One of the more studied parts of the human anatomy, the retina -- the neural layer at the back of the eye that senses light -- still has secrets to reveal.
"Researchers have known for decades that increased levels of light increase visual acuity," said Erika Eggers, associate professor of biomedical engineering, physiology and neuroscience and member of the BIO5 Institute at the University of Arizona. "But we still don't understand the mechanisms behind this process. It seems like it should be relatively simple, but it's really very complicated."
Eggers has received two prestigious federal grants to shed light on the inner workings of the retina and how they affect eye disease.
Retinal Signaling and Diabetes
She is principal investigator of a $1.9 million project funded by the National Eye Institute of the National Institutes of Health, with additional support from the International Retinal Research Foundation, to study "Retinal Neuronal Signaling in Early Diabetes."
Eggers and Heddwen Brooks, UA professor of physiology and pharmacology and member of the BIO5 Institute, are taking physiological measurements from individual cells in an intact retina from a diabetic mouse model to identify signaling processes that may lead to diabetic retinopathy, the No. 1 cause of blindness in American adults.
By the time people with diabetes lose their sight, blood vessels in the retina have been seriously compromised. For many years, researchers thought vascular complications caused the blindness. But the harm may begin years or even decades earlier.
"Researchers have found that long before diabetic retinopathy sets in, neural activity in the retina is changing," Eggers said. "If we can better recognize and understand these specific neuronal processes, we may be able to develop cell-based models for drugs that slow down or even reverse the damage and prevent blindness."
Darkness Into Light
Eggers recently received a 2016 Faculty Early Career Development Award of $900,000 from the National Science Foundation, the agency's most prestigious honor for junior faculty members.
Titled "The Role of Inhibition in Light Adaptation of the OFF Retinal Pathway," the new study began on July 1 and follows related research she reported in the June 2016 issue of the Journal of Neurophysiology.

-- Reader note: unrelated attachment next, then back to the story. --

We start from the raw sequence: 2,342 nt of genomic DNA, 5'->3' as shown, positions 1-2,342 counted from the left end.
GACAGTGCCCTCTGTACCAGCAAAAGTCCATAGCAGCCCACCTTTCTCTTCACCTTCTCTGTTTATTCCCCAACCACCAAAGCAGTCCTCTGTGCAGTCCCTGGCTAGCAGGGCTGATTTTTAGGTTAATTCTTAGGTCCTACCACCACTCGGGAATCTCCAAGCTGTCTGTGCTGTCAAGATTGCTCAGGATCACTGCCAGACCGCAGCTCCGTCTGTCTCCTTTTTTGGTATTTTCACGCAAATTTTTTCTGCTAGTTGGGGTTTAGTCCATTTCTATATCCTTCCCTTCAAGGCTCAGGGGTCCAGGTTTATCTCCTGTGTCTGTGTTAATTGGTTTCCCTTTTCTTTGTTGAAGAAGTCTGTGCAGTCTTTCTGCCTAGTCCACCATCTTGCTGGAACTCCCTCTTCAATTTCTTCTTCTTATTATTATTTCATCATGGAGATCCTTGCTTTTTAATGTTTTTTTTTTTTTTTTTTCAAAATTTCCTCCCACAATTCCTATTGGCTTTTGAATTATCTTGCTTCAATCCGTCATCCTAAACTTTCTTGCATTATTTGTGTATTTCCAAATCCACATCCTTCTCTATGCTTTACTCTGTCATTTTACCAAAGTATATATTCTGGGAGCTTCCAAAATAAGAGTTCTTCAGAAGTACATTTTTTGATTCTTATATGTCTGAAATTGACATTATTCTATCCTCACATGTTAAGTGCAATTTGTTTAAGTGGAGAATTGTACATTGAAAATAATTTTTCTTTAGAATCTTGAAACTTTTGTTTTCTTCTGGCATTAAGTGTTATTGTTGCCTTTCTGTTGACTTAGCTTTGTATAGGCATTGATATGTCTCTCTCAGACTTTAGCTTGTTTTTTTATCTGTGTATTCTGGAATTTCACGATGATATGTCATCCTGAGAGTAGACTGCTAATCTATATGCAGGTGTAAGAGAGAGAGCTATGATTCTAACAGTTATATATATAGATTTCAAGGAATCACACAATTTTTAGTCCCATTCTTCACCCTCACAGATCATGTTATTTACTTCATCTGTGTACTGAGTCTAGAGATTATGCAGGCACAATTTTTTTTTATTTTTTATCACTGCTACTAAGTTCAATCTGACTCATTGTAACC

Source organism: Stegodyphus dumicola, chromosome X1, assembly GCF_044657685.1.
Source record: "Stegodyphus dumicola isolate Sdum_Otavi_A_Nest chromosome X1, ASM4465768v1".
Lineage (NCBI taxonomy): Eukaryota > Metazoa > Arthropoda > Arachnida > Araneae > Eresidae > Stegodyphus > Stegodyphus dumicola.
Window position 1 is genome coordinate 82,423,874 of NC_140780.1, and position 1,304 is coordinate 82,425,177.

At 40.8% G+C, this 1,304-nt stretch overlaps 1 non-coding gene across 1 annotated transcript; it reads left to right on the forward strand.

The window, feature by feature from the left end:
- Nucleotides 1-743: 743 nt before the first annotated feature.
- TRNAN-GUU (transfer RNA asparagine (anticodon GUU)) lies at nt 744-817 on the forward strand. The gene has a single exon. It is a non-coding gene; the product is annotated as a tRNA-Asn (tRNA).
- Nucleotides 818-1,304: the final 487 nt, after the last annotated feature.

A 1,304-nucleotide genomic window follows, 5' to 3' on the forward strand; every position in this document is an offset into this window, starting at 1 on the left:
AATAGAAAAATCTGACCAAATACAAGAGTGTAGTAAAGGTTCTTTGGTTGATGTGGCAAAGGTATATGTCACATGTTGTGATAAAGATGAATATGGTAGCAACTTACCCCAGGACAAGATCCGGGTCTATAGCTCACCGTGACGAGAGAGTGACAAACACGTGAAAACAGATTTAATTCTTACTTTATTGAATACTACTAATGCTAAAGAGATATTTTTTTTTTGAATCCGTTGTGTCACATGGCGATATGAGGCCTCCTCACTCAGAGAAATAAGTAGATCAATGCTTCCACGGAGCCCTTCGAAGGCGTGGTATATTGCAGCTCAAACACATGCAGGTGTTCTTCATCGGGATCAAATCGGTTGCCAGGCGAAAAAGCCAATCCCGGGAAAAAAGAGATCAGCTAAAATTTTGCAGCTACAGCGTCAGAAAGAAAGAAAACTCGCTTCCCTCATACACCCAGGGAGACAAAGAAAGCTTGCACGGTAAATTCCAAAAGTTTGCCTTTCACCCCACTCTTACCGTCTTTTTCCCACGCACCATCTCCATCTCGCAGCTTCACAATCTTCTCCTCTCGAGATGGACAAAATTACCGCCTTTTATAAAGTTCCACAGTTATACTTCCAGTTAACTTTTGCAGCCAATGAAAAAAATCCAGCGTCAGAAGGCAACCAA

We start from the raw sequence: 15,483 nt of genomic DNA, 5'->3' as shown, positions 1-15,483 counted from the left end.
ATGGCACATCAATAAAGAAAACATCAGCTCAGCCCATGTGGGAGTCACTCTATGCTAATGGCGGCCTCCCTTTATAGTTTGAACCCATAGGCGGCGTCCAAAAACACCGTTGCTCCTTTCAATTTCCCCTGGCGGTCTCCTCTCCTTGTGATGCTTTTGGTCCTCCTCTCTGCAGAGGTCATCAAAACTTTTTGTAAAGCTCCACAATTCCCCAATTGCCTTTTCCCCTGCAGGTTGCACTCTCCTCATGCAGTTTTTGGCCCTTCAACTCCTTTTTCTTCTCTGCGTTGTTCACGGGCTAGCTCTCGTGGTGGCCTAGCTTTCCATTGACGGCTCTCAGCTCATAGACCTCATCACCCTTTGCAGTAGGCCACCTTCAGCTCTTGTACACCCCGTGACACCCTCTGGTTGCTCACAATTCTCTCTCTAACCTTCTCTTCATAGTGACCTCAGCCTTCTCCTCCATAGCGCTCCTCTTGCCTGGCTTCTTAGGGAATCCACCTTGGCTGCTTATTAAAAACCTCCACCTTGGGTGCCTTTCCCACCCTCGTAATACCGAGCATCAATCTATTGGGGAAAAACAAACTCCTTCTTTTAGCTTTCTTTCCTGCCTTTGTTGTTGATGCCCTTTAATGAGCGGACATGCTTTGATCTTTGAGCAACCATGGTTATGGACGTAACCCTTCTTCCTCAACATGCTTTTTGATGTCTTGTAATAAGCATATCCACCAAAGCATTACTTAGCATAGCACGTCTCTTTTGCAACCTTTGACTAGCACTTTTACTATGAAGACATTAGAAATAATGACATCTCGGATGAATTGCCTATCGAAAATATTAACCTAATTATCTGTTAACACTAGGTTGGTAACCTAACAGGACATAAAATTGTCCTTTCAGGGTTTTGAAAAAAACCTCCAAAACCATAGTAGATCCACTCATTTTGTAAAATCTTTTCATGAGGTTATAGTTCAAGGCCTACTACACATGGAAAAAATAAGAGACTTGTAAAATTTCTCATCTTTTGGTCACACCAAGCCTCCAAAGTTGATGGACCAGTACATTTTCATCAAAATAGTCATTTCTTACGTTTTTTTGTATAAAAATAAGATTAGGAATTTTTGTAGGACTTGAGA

The study focuses on the process of light adaptation -- the retina's ability to quickly reset cells so a person emerging from a darkened movie theater into brilliant sunlight, for example, can see clearly in short order, despite the sudden change in light intensity. Researchers know that retinal adaptation to brighter light levels is a crucial function of vision, but the process is not well understood.
Vision was once viewed as a one-way process. Light enters the eye and reaches the retina, where specialized neurons called photoreceptors convert the light into electrical signals. Photoreceptors -- rods and cones -- convey the signals to different types of cells, the last in the chain of retinal neurons being ganglion cells, whose axons form the optic nerve that transmits signals to the brain.
As it turns out, retinal neurons communicate in many directions and along many neural signaling pathways. The photoreceptors and other retinal neurons may be in an excitatory (on) or inhibitory (off) position, creating dynamic push-pull and feedback among neurons and neural circuits.
While it may seem counterintuitive, neurons in the off position have been shown to increase visual acuity. They help us see contrast with such precision that we can recognize a speck of dust a few yards away. Many researchers believe inhibitory activity in retinal neurons is vital for light adaptation, and Eggers seeks to discover why.
Eggers and students in the Eggers Laboratory of Retinal Neurophysiology don night-vision goggles to work in a specially built "cage," where they expose an intact, healthy mouse retina to narrow bands of light at different intensities and record electrical activity of individual neurons. From their data, they construct models to demonstrate how inhibitory signals under different light conditions alter signals reaching the ganglion cells and, ultimately, the brain.
"This research aims to understand the mechanisms of inhibitory activity in the retina and how it increases visual acuity," Eggers said. "If we succeed, it will increase our understanding of normal vision and our ability to recognize changes that portend visual disturbances and loss."